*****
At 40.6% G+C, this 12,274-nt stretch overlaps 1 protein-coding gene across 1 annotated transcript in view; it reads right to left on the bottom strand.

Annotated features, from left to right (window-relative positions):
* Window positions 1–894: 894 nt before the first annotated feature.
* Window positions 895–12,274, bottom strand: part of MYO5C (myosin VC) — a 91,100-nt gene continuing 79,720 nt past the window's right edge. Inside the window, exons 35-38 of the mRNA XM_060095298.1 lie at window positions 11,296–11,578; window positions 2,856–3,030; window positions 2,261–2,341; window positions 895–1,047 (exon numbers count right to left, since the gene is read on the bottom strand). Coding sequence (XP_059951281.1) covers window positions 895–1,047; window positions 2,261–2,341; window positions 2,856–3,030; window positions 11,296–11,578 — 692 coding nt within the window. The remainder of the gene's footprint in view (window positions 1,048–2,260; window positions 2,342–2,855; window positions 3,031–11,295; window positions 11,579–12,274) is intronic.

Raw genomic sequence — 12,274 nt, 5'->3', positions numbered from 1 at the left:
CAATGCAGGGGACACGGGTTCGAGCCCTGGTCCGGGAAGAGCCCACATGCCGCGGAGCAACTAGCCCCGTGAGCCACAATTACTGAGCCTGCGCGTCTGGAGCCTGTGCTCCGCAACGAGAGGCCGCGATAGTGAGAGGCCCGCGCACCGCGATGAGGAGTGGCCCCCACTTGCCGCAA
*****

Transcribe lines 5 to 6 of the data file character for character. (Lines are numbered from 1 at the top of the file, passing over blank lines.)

Raw genomic sequence — 12,274 nt, 5'->3', positions numbered from 1 at the left:
CAATGCAGGGGACACGGGTTCGAGCCCTGGTCCGGGAAGAGCCCACATGCCGCGGAGCAACTAGCCCCGTGAGCCACAATTACTGAGCCTGCGCGTCTGGAGCCTGTGCTCCGCAACGAGAGGCCGCGATAGTGAGAGGCCCGCGCACCGCGATGAGGAGTGGCCCCCACTTGCCGCAA